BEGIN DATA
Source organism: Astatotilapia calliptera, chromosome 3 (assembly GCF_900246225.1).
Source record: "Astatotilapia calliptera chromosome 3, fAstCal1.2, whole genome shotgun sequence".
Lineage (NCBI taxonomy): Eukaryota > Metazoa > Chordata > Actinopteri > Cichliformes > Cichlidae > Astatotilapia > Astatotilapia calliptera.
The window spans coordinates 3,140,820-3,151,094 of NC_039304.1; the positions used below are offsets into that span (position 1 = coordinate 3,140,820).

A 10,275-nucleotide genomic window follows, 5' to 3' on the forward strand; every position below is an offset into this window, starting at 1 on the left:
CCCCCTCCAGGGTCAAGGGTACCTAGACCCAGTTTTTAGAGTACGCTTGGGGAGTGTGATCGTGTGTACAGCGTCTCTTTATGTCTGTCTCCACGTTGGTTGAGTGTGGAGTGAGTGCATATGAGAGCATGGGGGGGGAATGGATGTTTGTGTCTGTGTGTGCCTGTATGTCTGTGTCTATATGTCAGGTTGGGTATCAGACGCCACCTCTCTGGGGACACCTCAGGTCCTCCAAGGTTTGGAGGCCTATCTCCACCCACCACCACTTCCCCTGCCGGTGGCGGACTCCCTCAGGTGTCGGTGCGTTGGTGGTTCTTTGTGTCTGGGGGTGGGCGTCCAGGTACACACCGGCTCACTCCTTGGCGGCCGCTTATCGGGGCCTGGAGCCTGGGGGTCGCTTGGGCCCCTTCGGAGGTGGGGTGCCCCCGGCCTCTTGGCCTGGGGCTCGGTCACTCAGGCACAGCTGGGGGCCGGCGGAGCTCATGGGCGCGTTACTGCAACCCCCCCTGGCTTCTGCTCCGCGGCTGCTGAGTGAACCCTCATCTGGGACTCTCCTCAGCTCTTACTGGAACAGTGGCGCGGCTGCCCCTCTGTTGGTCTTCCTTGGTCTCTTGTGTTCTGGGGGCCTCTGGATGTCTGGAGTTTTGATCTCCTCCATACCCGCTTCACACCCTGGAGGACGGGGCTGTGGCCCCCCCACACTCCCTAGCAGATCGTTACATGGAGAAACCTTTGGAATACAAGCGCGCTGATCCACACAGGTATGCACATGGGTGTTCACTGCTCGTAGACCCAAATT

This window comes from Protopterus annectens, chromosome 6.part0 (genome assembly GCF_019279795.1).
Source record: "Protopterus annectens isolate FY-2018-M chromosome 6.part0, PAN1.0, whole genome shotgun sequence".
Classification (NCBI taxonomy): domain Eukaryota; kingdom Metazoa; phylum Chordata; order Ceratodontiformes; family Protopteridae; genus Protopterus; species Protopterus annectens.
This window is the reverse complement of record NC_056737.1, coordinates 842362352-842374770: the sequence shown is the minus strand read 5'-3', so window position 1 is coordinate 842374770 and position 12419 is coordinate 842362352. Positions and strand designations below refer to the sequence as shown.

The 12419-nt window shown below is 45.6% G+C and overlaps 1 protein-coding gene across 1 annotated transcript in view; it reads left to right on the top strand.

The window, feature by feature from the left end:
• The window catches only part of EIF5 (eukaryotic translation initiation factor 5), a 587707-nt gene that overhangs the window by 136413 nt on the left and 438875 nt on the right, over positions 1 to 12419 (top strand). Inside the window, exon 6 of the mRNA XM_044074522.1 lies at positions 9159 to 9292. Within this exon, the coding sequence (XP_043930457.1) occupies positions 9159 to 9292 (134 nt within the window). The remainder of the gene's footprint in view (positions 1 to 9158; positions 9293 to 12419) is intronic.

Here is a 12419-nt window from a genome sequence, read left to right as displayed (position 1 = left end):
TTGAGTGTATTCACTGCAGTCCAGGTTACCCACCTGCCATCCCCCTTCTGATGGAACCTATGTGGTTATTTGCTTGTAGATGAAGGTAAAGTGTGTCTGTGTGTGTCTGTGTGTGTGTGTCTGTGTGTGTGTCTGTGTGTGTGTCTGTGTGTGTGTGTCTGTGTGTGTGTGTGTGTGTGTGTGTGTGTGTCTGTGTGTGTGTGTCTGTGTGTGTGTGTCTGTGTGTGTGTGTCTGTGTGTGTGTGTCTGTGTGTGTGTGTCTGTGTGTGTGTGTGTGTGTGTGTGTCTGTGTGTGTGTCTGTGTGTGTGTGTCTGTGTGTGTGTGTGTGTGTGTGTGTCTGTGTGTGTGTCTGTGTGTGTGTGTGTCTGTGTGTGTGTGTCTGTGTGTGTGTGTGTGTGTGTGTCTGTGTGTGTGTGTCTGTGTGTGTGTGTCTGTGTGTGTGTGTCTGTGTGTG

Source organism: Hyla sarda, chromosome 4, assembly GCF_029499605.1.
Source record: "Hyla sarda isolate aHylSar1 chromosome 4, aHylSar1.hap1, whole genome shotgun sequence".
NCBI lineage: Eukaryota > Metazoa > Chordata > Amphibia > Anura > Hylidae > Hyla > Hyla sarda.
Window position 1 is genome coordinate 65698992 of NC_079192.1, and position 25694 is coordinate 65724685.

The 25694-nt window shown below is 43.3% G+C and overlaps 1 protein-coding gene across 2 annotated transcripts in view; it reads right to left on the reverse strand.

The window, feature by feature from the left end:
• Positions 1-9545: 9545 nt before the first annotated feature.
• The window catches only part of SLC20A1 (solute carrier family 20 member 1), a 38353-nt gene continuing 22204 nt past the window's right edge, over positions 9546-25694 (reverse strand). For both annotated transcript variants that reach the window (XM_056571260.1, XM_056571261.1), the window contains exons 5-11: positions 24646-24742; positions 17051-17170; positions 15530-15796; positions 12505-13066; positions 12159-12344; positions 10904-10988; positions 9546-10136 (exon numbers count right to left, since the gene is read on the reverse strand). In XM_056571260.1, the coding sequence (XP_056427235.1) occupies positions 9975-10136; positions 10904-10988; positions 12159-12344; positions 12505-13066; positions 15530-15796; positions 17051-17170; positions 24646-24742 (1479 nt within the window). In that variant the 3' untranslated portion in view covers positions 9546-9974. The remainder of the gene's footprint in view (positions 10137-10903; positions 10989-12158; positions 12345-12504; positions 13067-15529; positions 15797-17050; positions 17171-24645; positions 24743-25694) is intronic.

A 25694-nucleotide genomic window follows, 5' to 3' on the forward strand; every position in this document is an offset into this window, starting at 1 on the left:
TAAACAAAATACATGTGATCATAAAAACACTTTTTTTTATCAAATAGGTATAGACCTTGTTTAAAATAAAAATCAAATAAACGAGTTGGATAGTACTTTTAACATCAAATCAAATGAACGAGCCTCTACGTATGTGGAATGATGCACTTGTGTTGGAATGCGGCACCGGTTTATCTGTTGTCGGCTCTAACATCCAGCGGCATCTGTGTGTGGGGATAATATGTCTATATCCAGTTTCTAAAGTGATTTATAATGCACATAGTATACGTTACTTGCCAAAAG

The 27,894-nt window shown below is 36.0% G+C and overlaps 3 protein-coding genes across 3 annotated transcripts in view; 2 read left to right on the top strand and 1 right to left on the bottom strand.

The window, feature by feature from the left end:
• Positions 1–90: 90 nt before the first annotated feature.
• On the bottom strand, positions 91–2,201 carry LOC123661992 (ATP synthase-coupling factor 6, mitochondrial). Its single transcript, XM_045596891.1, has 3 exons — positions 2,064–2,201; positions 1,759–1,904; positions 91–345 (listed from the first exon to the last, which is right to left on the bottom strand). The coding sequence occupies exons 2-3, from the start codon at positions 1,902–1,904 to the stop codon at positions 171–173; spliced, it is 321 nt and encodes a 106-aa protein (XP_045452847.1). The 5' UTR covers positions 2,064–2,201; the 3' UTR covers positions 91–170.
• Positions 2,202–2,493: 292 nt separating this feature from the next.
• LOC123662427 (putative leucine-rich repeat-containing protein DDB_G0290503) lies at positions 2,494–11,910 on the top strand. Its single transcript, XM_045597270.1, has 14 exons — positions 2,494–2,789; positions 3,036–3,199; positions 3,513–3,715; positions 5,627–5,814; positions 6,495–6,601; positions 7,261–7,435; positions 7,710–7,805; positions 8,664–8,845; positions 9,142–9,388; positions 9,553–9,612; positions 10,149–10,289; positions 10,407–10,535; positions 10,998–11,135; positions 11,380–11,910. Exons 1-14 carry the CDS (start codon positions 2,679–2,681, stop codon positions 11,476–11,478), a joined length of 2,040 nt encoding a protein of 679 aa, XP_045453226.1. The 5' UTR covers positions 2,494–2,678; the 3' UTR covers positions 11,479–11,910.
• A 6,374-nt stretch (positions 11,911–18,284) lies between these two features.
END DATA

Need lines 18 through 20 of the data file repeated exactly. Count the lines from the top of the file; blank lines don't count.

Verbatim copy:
NCBI lineage: Eukaryota > Metazoa > Chordata > Amphibia > Anura > Hylidae > Hyla > Hyla sarda.
Window position 1 is genome coordinate 65698992 of NC_079192.1, and position 25694 is coordinate 65724685.

The 25694-nt window shown below is 43.3% G+C and overlaps 1 protein-coding gene across 2 annotated transcripts in view; it reads right to left on the reverse strand.